Now more than ever, it’s important to wash your hands properly to reduce the spread of germs. Those sneaky microscopic organisms find it easy to get into your body when you touch your eyes, nose or mouth after touching a contaminated surface, which is why regularly cleaning your hands is the simplest way to protect your health and the health of your loved ones.
But did you know there’s a right way to wash your hands, and a wrong way?
Below, we explore the proper hand-washing technique, while also revealing some tips on keeping your skin smooth and hydrated.
First of all, when should you wash your hands?
There are several key times you should always wash your hands, including before you:
- Prepare or eat food
- Treat an injury
- Care or visit someone who is ill
And you should always wash your hands after you:
- Blow your nose, cough or sneeze
- Care or visit someone who is ill
- Use the toilet or clean up after a child who has used the toilet
- Touch animals or animal waste
- Take out the garbage
- Use public transport or touch surfaces in a busy, public place
While it’s a little impractical to wash your hands every time you touch something like your phone or laptop, these things are also notorious for carrying germs, especially if you take them with you into a public place. Regularly disinfecting them with gentle antibacterial wipes will go a long way towards keeping them clean.
What to use when you wash your hands
We recently explored the differences between hand sanitiser and soap. Both have their place, but soap and water is most effective when it comes to killing all germs, while hand sanitiser is best used when you’re on the go and you don’t have access to a sink.
The correct technique for disinfecting your hands with hand sanitiser
Carry hand sanitiser in your bag or in your car so that you can disinfect your hands whenever you need to – for example, after catching public transport or visiting the supermarket. Hand sanitiser that contains at least 60% alcohol will kill most germs, though it’s always worth washing your hands again with soap and water when you get home.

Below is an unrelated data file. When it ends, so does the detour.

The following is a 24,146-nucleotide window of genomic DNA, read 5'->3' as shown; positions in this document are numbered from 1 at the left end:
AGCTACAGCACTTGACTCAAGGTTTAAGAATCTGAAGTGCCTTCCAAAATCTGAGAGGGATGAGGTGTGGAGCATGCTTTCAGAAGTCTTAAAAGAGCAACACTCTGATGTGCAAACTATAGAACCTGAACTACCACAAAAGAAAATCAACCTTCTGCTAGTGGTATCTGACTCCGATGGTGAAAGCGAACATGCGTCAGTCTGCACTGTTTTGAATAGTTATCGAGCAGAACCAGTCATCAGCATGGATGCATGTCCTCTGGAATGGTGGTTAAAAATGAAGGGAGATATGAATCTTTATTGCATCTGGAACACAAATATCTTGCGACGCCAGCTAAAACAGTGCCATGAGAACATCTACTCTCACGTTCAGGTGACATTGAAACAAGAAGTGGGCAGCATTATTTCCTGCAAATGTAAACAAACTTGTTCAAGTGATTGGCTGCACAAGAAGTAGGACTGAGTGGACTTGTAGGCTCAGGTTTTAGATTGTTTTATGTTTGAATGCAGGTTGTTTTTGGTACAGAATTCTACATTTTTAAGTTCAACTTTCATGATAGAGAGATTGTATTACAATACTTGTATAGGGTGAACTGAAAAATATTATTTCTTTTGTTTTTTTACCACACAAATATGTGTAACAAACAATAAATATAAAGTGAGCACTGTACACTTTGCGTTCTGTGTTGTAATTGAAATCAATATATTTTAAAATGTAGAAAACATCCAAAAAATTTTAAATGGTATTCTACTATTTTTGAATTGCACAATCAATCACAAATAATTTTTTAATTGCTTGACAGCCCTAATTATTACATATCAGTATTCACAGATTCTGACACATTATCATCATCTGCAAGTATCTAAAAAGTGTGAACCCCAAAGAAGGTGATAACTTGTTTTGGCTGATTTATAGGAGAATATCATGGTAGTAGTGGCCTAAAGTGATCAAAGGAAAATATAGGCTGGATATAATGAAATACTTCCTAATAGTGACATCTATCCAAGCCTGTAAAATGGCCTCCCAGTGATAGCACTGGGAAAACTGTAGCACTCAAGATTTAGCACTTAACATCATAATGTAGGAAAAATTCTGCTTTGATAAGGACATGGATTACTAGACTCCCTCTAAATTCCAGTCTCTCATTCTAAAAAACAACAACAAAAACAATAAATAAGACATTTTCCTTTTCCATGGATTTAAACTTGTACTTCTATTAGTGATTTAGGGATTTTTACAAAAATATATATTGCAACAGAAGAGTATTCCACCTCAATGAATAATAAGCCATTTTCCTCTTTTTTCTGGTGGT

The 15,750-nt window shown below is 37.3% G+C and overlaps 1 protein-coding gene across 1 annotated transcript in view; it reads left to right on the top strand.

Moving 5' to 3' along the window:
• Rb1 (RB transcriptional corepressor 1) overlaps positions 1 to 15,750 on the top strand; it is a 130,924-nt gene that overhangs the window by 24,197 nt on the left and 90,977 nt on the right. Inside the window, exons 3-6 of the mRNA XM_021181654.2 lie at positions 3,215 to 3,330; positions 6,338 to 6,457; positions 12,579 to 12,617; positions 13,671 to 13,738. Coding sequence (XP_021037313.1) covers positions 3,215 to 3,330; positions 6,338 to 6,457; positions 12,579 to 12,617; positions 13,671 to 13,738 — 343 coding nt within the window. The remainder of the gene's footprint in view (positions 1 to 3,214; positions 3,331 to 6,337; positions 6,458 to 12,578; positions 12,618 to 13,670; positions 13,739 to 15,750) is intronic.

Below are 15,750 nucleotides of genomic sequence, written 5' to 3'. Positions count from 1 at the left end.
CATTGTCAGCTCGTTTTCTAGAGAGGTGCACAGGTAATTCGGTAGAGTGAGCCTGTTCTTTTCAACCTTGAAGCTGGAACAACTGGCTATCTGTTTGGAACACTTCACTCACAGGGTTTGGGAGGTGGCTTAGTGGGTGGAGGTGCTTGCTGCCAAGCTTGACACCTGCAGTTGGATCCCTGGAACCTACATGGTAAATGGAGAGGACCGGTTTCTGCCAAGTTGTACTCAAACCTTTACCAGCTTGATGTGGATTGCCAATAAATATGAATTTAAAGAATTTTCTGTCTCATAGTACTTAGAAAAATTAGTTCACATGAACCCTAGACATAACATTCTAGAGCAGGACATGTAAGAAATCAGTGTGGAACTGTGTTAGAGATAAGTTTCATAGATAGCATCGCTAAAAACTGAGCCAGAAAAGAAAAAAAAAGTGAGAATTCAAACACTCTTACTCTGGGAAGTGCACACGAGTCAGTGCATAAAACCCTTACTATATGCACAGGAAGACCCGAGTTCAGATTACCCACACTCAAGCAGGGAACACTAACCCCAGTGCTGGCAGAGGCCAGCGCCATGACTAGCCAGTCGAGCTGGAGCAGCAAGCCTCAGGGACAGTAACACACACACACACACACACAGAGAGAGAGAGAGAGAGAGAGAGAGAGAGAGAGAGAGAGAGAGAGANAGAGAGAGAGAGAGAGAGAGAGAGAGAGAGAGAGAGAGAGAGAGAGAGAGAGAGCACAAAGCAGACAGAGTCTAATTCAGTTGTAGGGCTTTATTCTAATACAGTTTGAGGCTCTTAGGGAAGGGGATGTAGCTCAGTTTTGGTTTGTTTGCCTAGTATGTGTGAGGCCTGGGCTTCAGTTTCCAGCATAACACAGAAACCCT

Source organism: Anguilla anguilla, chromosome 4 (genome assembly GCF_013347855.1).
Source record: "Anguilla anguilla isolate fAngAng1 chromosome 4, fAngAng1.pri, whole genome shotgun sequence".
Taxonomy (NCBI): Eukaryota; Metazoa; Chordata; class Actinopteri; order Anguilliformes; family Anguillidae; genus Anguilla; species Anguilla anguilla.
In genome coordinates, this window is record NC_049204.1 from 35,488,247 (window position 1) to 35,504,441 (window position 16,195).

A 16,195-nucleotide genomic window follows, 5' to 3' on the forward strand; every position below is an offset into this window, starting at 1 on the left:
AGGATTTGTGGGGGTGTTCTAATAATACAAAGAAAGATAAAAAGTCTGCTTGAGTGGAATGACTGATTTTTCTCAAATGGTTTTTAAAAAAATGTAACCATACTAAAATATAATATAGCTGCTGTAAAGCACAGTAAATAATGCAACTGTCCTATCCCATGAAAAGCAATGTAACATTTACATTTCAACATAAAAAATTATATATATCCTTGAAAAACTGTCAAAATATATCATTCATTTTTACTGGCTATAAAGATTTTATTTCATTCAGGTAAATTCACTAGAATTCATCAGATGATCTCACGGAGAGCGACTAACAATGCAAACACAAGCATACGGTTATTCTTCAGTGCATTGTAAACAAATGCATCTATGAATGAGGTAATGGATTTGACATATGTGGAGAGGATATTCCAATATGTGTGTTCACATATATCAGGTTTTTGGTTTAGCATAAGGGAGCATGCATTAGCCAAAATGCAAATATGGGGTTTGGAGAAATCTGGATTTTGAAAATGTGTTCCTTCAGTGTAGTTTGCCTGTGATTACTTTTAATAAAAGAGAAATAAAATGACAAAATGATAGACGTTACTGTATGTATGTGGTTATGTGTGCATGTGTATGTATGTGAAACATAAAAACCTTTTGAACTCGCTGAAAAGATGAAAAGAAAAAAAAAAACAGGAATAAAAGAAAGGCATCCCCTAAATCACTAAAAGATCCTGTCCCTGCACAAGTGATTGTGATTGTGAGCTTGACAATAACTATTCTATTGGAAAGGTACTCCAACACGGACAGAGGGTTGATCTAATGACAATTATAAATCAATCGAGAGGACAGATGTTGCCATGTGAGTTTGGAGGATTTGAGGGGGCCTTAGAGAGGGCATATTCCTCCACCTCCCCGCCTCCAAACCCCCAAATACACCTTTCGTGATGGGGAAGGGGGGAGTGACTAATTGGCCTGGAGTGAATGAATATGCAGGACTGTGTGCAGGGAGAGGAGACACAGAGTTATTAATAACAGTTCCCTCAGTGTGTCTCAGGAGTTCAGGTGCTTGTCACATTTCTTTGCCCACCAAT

To disinfect your hands with hand sanitiser:
- Apply a teaspoon amount of alcohol-based hand sanitiser to your palm.
- Rub your hands together, making sure you cover every inch of skin, including between your fingers.
- Rub for about twenty seconds, until your hands are dry.
Don’t rinse the hand sanitiser off with water before it’s dry or it won’t provide a protective layer against germs.
The correct technique for washing your hands with soap and water
When washing with soap and water:
- Wet your hands with warm water.
- Apply a small dollop of soap.
- Rub your hands together and build the soap into a lather to remove dirt and germs.
- Make sure you scrub the backs of your hands, your wrists, your fingers and under your nails. Wash for at least twenty seconds – or the amount of time it takes to sing ‘Happy Birthday’ twice.
- Rinse your hands well under warm water.
- Use a towel to turn off the tap.
- Pat your hands dry with a clean towel or hold them under a hand dryer.
There are some studies that suggest using a hand dryer can blow germ particles back onto your clean hands, so if you’re using a public bathroom and you want to play it extra safe, opt for a paper towel instead.
At home, make sure you wash your hand towel every few days, especially if you live with more than one person, so that it doesn’t retain germs.
How to protect your skin from frequent hand washing
One downside to frequently washing your hands is that it can make your skin dry or irritated, especially during the colder months when humidity levels drops. Luckily, it’s easy to keep your skin healthy and hygienic at the same time:
- Avoid washing with hot water, which is extra drying on the skin. Warm water is the best option.
- Use a bar soap that contains natural oils and moisturisers (we recommend Velvet Luxe Beauty Bar or Country Life Fresh Linen & White Clay soap bars) or a liquid soap with a creamy consistency (such as Velvet Sorbolene Sensitive Hand Wash).
- Switch to a soap formulated for sensitive skin, such as goat’s milk soap, which is rich in fatty acids with anti-inflammatory properties. Goat’s milk soap is known to remove dead skin cells faster and encourage new skin growth, so it heals and nourishes damaged skin while killing germs at the same time.
- After drying your hands, apply a hand cream or moisturiser that will lock the water into your skin. Look for occlusive ingredients (which prevent water loss) such as mineral oils, shea butter, lanolin or squalene; humectants (which attract water) such as honey or glycerin; and emollients (which soften the skin) such as aloe vera or dimethicone.
While most of us already wash our hands, it can be easy to blindly rush through the routine or overlook proper skincare when life gets busy. Not only will following these tips will make you more diligent about protecting yourself from germs, but it will also help you to keep your skin healthy for years.